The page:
Longevity – an interesting word. I use it here to help clarify some of the statements that I hear many people make. These statements are usually along the lines of, “Linux can extend the life of existing hardware,” or “Keep old hardware out of landfills or unmonitored recycling facilities.”
The idea is that you can use your old computer longer and that by doing that you lengthen the useful life of the computer and decrease the number of computers you need to purchase in your lifetime. This both reduces demand for new computers and reduces the number of old computers being discarded.
This is all true.
Keep the hardware relevant
For one example, I have an old Lenovo ThinkPad W500 that I purchased in May of 2006. It is old, and clunky, and heavy compared to many of today’s laptops, but I like it a lot and it is still my only laptop. I take it with me on most trips and use it for training. It has enough power in its Intel Core 2 Duo 2.8GHz processor, 8GB of RAM, and 300GB hard drive to support a couple virtual machines and be the router and firewall between a classroom network and the Internet, to connect to a projector to display my slides, and to use to demonstrate the use of Linux commands. I currently use Fedora 28 on my laptop, the very latest. That is pretty amazing considering that this laptop, that I affectionately call vgr, is a bit over 12 years old as I write this in September of 2018.
Linux can most definitely keep old hardware useful. I have several old desktop workstations that are still useful with Linux on them. Although none are as old as vgr, I have at least one workstation with an Intel motherboard from 2008, one from 2010, at least three from 2012.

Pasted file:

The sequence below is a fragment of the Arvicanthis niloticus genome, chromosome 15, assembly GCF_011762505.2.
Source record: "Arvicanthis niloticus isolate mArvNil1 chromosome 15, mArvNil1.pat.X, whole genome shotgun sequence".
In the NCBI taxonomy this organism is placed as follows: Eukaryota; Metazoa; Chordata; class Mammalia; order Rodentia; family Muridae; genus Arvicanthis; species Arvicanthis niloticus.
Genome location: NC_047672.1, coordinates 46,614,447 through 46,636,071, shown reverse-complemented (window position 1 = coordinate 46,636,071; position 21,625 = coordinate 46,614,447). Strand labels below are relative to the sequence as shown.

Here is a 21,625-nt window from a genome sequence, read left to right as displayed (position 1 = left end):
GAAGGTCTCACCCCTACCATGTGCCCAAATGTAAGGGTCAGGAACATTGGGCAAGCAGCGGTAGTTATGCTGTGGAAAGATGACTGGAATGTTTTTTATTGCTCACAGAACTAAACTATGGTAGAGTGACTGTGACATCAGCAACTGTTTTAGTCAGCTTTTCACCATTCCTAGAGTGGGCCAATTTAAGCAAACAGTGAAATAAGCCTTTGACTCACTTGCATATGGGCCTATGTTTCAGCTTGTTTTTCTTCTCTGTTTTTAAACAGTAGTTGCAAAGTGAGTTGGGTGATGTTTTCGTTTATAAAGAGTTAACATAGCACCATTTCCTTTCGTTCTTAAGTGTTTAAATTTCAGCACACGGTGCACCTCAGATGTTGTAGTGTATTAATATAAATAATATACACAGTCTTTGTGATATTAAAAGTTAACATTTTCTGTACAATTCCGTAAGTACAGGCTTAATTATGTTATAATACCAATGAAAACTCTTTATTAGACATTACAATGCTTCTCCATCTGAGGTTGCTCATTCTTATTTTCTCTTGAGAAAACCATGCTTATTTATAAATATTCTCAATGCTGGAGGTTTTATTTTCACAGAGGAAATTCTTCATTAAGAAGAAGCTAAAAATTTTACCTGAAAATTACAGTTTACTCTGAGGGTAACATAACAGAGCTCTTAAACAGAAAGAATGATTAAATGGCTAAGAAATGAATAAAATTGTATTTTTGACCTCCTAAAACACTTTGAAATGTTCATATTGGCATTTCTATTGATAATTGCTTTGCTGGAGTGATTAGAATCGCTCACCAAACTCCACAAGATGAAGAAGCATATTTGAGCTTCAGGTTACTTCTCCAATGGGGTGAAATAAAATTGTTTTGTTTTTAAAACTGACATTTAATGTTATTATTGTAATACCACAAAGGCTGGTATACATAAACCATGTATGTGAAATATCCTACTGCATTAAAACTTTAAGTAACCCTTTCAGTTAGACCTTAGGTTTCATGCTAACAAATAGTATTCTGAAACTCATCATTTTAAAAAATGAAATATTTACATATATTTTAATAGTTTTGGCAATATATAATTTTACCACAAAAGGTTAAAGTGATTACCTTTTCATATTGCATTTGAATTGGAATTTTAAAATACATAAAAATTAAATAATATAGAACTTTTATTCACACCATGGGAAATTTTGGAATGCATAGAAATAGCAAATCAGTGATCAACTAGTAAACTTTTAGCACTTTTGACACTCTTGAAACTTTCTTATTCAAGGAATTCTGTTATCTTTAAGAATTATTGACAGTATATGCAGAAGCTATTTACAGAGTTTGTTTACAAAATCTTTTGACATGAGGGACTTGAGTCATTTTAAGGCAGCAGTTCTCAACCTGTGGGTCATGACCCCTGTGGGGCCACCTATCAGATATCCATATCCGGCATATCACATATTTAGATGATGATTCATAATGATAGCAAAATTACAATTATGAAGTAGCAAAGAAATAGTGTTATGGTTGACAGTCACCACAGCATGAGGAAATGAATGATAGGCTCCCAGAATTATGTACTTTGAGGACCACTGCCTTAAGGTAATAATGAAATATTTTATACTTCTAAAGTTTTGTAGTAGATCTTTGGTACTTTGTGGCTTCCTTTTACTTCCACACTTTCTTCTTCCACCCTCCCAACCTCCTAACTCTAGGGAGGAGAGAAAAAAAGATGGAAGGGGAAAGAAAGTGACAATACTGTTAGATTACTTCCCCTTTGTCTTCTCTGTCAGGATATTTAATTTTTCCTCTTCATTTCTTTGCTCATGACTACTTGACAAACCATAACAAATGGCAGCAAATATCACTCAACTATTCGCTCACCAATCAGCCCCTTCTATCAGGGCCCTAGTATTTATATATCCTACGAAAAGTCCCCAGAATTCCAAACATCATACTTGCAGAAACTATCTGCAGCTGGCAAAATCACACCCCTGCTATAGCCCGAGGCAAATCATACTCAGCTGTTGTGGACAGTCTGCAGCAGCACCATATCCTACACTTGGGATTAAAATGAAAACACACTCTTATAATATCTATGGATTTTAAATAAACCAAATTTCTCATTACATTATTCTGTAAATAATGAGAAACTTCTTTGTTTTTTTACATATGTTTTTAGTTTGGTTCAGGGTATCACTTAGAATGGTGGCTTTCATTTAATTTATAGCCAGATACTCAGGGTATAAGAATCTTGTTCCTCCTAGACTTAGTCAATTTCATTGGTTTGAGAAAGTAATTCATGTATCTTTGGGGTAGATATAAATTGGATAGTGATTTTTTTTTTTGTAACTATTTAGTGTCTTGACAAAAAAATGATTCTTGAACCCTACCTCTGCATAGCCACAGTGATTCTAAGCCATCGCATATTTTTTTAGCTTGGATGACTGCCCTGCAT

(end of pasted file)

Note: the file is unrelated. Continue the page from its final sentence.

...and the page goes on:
Another reason that I can keep old hardware running longer is that Linux is very resistant to malware infections. It is not completely immune to malware but none of my systems have ever been infected. Even my laptop, which connects to all kinds of wired and wireless networks that I do not control, has never been infected.
Without the massive malware infections that cause most peoples’ computers to slow to an unbearable crawl, my Linux systems – all of them – keep running at top speed. It is this constant slowdown, even after many expensive “cleanings” at the big box stores or the strip mall computer stores, that causes most people to think that their computers are old and useless. So they throw them away and buy another.
So if Linux can keep my 12 year old laptop and other old systems running smoothly, it can surely keep many others running as well. Including yours.